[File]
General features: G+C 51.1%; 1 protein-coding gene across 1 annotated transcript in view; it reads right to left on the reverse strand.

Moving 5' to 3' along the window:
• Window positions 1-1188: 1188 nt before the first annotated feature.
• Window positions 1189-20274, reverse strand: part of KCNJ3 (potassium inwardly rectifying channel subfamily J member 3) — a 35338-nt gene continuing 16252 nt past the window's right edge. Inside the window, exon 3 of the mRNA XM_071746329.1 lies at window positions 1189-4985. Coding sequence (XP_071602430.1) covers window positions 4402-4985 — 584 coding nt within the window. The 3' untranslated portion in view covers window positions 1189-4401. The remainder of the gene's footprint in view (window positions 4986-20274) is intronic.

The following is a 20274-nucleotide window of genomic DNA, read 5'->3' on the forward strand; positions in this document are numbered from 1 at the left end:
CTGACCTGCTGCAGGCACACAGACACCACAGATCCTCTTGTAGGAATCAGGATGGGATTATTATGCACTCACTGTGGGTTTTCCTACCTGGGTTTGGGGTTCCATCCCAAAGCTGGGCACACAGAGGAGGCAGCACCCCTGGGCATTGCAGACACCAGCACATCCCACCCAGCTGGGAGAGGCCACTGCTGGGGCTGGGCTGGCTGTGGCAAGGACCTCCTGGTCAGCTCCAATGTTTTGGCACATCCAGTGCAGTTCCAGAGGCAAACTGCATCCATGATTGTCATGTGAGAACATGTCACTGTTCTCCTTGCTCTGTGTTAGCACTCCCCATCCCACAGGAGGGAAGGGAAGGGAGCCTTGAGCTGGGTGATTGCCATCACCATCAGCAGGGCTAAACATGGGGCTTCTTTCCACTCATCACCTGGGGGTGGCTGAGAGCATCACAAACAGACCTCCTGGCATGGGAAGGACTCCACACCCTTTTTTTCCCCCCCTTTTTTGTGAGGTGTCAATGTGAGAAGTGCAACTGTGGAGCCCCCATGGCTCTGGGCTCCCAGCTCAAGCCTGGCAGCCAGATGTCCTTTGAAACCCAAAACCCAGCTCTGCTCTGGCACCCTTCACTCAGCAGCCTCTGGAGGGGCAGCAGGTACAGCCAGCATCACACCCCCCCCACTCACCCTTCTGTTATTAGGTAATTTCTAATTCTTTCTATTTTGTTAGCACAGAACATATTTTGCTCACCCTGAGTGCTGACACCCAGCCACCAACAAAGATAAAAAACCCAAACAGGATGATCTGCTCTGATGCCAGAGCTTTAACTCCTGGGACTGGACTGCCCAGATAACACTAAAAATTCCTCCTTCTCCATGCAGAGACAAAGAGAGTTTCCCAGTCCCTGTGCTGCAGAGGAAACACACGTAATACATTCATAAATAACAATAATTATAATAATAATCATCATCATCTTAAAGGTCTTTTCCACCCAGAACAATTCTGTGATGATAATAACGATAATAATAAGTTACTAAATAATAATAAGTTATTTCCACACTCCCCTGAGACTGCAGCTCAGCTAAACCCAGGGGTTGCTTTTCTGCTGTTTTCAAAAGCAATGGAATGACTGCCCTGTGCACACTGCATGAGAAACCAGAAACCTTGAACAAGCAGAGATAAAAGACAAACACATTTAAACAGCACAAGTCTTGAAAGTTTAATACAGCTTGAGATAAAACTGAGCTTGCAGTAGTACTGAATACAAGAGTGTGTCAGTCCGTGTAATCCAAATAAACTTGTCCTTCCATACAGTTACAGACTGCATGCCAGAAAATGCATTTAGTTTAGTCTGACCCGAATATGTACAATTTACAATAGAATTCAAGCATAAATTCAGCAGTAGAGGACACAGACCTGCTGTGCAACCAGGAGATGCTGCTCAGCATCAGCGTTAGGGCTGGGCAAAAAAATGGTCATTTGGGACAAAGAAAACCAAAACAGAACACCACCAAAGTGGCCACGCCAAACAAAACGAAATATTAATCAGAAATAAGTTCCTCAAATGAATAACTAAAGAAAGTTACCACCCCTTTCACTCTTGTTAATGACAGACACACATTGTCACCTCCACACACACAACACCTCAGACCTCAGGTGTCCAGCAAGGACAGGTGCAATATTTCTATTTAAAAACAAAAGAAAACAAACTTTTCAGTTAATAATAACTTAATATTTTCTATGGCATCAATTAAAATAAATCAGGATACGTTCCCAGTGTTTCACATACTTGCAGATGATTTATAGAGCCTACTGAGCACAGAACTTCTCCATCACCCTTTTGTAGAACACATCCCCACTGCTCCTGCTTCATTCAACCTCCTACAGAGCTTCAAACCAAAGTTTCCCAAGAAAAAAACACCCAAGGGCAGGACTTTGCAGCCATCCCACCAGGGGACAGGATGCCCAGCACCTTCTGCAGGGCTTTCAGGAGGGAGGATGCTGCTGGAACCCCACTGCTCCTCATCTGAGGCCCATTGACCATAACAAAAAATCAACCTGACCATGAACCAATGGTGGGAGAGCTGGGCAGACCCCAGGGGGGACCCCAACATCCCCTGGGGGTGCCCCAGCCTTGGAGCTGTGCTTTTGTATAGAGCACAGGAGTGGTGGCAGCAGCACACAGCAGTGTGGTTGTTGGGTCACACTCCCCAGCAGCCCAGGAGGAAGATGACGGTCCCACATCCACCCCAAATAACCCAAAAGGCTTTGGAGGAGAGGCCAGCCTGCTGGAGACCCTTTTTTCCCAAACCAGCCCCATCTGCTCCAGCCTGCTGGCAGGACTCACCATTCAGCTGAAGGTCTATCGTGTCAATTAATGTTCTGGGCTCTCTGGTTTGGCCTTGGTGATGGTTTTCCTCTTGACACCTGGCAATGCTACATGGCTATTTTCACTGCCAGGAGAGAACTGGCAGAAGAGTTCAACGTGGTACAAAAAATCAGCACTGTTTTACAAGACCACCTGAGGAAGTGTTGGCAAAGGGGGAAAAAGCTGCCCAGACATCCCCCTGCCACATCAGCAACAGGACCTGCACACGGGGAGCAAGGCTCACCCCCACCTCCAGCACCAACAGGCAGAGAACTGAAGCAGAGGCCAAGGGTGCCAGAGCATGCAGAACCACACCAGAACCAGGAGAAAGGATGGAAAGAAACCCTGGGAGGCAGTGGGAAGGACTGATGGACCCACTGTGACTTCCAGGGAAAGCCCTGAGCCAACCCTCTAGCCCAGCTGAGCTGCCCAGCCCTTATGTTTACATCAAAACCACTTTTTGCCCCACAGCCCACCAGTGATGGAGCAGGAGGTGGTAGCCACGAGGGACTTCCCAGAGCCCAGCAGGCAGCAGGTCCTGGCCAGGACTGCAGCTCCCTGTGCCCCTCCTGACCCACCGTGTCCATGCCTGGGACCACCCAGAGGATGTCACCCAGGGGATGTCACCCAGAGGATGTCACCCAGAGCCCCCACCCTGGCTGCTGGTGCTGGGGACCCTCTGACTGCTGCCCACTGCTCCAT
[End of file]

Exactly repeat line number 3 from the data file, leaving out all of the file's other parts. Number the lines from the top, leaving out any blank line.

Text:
• Window positions 1-1188: 1188 nt before the first annotated feature.